The answer was in the question.
When city officials asked Main Street Farmers Market attendees, in a survey last month, what would make the market better, they said: more farmers.
Attendees of the market on Feb. 15 were asked to drop stickers next to multiple-choice answers to three questions about the market. A fourth board allowed attendees to leave comments, which were overwhelmingly in favor of keeping the soon-to-be-ousted pony rides at the weekend market.
Nearly 370 attendees placed stickers in response to that first question, and 178 of them asked for more farmers.
The second most popular response, with 81 stickers, was more entertainment.
The second question asked, “Which educational activity would most motivate you to attend this market?” to which 146 of the 372 respondents said cooking demos and workshops. There was a near four-way tie for second, with food or agricultural art projects, urban homesteading, gardening demos, and nutrition workshops, scoring between 45 and 52 stickers.
“Staff will keep these preferences in mind when evaluating educational pilot program applications,” city officials said, “and likely select activities proportionate to the preferences indicated selecting more cooking demonstrations activities than any other activity.”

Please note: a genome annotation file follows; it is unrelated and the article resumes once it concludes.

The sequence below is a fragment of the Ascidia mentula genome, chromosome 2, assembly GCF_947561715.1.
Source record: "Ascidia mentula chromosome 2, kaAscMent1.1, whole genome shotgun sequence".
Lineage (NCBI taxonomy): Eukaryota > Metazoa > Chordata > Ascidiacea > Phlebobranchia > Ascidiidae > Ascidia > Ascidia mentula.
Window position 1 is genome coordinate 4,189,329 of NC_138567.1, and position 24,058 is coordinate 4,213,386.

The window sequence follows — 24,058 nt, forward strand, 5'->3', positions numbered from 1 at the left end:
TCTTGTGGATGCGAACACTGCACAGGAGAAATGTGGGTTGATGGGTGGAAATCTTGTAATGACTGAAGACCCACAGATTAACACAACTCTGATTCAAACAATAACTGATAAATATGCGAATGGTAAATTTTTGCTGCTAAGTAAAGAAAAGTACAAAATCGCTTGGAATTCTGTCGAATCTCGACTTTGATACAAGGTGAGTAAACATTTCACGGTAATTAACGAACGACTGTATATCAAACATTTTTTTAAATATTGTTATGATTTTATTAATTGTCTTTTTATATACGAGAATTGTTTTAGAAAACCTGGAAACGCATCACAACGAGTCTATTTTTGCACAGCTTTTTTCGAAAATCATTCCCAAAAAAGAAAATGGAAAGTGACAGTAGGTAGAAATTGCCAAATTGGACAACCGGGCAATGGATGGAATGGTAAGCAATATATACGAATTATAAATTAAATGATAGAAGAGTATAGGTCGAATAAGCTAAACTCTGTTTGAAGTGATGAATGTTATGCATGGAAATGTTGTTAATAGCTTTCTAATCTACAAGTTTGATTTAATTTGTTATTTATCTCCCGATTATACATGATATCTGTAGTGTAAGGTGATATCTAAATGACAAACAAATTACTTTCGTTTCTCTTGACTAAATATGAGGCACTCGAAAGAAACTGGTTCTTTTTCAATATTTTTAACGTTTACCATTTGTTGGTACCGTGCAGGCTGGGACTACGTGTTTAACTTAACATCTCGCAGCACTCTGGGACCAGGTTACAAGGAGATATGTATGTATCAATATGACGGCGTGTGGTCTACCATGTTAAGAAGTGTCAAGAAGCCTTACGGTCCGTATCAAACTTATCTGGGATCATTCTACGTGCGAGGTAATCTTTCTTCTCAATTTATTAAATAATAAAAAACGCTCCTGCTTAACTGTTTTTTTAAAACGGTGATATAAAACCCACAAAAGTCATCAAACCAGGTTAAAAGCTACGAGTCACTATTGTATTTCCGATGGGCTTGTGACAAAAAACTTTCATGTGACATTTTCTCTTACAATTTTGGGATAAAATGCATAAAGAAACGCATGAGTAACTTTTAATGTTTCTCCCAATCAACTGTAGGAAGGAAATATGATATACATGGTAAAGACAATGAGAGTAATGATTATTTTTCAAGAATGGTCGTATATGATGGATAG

The last question asked: “What would entice you to purchase more farm products at this market (vegetables, fruit, nuts, flowers, cheese, meats, and eggs)?”
“Greater variety” pulled in nearly half of the 320 stickers under this question.
Noting that the term “variety” is broad, city officials said they’ll need to evaluate the existing mix of products at the market and perhaps get some more feedback.
“It could be that customers feel there are gaps in the overall product offerings,” they said. “For example, there are no farmers at the Main Street market selling grains or rice. The feedback could also be highlighting a desire for more innovation and variety within the existing product mix, for example, different varieties of oranges that are not currently offered by the existing farmers.”
A request for more vendors accepting credit cards came in second, with 82 votes.
Aside from the overflow of comments about the pony rides, open comments about the music came in a distant second. About three-quarters of the 26 music comments asked that City Hall keep the music while just under a quarter asked them to lose the loud music.
There were also a slew of comments asking that the musicians be paid.
Several commenters suggested a reduction in prepared food. Some begged the market to bring back their favorite vendors:
“Bring back the bread man!” said one. “That was no. 1 reason to come to the market for years. I don’t come so much any more. That personal support built up over many years was really important.”
One person called for a hot dog vendor.
The market got one other specific complaint.
“Better grammar on the signs,” it said. “‘We sell what we grow,’ NOT ‘We grow what we sell.”